What say ye?

1 Like

From my experiments with the 9250 IMU and the DI BNO055 IMU, it is mathematically challenging and process-architecturally challenging to use IMUs to achieve better than 5% heading or location accuracy across a variety of surfaces and speeds.

1 Like

Unless you have insanely deep pockets like the DOD. . . .

Then it’s STILL a royal pain, but you have the money to hire the best and brightest to make it work the way you want - and “unit cost” isn’t a consideration!

. . . .and if the guy who tried to get his Dexter GPS working with his NEXT 'bot is any example, messing with a GPS isn’t any easier either.

Wright Brothers: “Flying can’t be that difficult; birds have been doing it for ages!”

Airplane: [laughs at them]

1 Like

Thinking about the problem mathematically, by definition, the “noise” in the signal that dilutes the precision has to be chaotic in nature.

Since it is chaotic, it should be possible to mathematically filter the readings, (via a FFT transform?), into usable data with better precision.

How to do that?  That I don’t know.

It won’t be trivial, but it shouldn’t be impossible.

However, if the Big Money spenders were able to get submarine navigation accuracies to within a square meter over thousands and thousands and thousands of miles while submerged in the '60s, using the technology available at that time, then we should be able to do it now.

1 Like

The BNO055 already does all that for you.

1 Like

sure if Dave was nuclear powered and had 1000 pound gyros

1 Like

At least Charlie doesn’t need repairs when he doesn’t know where he is to a sq. meter:

The US Navy submarine that struck an underwater object in the South China Sea last weekend, The Connecticut is one of three Seawolf-class submarines in the Navy fleet, with a price tag of about $3 billion each. The 9,300-ton, 353-foot sub, commissioned in 1998, is powered by a single nuclear reactor and crewed by 140 sailors.

1 Like

. . . is quite thoroughly screwed, along with the deck officer on duty.  They’ll be lucky if they command a kayak in the future.

Doesn’t matter why, how, or what.  They’re screwed.

1 Like

Then why is the precision so sloppy?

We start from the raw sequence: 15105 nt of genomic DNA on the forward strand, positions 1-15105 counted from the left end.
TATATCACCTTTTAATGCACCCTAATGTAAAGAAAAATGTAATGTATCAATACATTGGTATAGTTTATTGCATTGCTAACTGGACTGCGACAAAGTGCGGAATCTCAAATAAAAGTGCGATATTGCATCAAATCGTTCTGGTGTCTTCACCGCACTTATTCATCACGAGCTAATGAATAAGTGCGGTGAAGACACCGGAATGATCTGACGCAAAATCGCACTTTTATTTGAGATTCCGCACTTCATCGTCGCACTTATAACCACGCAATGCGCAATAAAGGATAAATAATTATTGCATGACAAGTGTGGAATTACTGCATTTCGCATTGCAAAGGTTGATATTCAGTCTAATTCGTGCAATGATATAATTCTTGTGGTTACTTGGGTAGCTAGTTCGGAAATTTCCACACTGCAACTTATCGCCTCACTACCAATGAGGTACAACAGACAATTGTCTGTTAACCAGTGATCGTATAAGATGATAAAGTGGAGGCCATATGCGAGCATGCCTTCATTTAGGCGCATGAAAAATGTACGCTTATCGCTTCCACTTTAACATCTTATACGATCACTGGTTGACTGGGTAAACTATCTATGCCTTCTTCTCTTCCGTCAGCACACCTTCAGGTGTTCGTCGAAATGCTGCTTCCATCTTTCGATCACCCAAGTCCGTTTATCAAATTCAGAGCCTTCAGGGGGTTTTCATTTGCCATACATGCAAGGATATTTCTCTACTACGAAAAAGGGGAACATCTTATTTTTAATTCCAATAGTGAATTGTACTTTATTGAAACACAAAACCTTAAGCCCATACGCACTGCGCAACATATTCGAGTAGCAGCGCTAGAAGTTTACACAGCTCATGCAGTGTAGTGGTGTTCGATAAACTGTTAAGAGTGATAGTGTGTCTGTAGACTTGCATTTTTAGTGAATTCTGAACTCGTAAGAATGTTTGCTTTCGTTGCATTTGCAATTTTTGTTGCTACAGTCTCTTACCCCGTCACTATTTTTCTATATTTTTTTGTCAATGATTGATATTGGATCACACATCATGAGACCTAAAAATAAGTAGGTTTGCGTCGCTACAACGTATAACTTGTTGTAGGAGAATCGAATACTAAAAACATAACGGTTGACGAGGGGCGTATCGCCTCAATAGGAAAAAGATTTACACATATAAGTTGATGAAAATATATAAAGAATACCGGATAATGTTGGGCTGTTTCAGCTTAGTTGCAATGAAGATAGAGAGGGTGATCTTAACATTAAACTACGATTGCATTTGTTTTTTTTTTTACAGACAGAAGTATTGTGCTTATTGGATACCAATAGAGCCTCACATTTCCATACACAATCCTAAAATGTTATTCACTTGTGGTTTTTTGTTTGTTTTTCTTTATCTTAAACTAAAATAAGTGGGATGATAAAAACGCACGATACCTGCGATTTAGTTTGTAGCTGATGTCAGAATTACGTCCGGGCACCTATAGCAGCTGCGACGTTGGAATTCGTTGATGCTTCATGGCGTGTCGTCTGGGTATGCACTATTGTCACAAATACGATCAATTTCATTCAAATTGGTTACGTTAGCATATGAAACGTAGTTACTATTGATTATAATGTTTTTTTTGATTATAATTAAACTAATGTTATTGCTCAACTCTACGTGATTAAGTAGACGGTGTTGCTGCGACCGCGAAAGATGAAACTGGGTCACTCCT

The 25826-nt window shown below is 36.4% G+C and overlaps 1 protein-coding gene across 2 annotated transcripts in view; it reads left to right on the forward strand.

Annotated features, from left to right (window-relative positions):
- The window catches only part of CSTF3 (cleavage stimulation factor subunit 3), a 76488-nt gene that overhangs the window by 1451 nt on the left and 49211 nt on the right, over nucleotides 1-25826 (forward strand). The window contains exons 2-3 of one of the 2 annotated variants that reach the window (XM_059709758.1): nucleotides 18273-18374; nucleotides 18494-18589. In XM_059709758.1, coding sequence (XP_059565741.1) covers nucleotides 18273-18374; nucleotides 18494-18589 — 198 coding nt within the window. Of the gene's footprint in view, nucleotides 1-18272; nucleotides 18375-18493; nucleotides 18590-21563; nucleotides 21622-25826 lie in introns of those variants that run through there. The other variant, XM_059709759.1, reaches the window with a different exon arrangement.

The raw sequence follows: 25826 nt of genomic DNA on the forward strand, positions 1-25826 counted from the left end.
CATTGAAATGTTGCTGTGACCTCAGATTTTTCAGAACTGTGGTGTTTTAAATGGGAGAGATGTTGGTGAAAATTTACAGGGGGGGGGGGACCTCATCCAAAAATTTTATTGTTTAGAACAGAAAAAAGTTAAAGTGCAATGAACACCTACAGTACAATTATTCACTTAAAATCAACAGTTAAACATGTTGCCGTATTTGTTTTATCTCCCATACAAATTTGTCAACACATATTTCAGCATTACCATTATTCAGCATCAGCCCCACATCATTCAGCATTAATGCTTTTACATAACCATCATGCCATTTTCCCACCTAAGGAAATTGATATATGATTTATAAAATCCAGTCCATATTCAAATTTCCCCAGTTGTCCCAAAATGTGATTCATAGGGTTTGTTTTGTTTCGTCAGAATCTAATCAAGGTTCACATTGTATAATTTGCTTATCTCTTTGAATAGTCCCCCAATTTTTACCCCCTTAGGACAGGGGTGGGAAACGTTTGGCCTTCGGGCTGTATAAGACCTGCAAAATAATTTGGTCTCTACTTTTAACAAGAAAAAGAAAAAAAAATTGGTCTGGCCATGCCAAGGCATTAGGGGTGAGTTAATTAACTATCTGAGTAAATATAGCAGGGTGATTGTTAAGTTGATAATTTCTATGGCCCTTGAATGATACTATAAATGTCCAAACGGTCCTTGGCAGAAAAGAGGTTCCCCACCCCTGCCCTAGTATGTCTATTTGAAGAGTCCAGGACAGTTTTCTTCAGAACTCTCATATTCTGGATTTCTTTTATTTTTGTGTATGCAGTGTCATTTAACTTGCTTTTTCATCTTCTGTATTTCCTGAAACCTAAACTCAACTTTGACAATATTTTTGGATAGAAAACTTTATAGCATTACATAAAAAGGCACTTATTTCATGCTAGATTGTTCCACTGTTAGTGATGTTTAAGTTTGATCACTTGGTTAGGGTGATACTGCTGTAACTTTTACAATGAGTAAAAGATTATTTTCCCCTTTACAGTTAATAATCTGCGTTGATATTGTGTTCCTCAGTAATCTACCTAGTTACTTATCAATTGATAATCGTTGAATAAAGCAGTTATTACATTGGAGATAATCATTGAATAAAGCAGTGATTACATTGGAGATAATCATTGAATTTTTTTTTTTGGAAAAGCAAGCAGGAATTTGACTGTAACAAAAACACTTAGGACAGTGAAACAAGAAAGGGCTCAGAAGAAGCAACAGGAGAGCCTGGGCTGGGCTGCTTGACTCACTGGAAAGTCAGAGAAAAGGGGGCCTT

5% isn’t small change in 360°, that’s ±18° - a total of 36 degrees of potential error.

1 Like

The problem seems to be drift over time.

If I have Carl do his best egpg.turn_degrees(360) he will turn 358 one time and 362 the next or so, and 10 revs will end up +/- 3 degrees maybe physically - very hard for me to estimate small angles. Sometimes he will do 10 revs and be visibly right on the starting heading. Sometimes 10 revs will end up 2-3 degrees short and sometimes 2-3 degrees over. That’s when I call wheel dia. and wheel base values correct.

With the difficulty to estimate how much physically the heading is off, the imulog entry will seem to be maybe 1-2 degrees off any one turn, and maybe 2-3 degrees off 10 turns, and sometimes after 20 minutes of driving and turning, the heading will be 10 degrees off what I think the physical heading is.

These are results in IMUPLUS mode which does not use magnetometers. I remember the results as being worse in the full NDOF mode.

Again, I have no way to measure actual headings if they aren’t very close to 180 or 360. I use the floor board lines against the bot’s chassis.

1 Like

When I was doing the non-ROS occupancy grid stuff, I tried combining encoders for distance and IMU for turns, and did not see amazing results.

I am very curious to see what ROS robot_localization node is going to do for Dave when fed odometry and IMU. My mind is going to have to be working particularly well to figure out how to set it up, so I have been putting off working on that.

1 Like

And I will be waiting to see what you discover.

1 Like

The only way to do that accurately would be to have a radial grid laid out with the 'bot in the center.

That reminds me of something I saw many years ago when I lived on Long Island, and Grumman still manufactured the F14 Tomcat.

I saw a Tomcat pilot out on a concrete hardstand at Calverton, do a trick with jets, flaps and brakes that would make the plane jump up, spin some amount either left or right, then settle back down on its mark as if it hadn’t a care in the world.

To this day I am not exactly sure what the plane was doing, but I think it was calibrating or checking its compass or IMU.

Damnedest thing I ever saw, that fighter jet bouncing in place with the precision and grace of a ballerina.

1 Like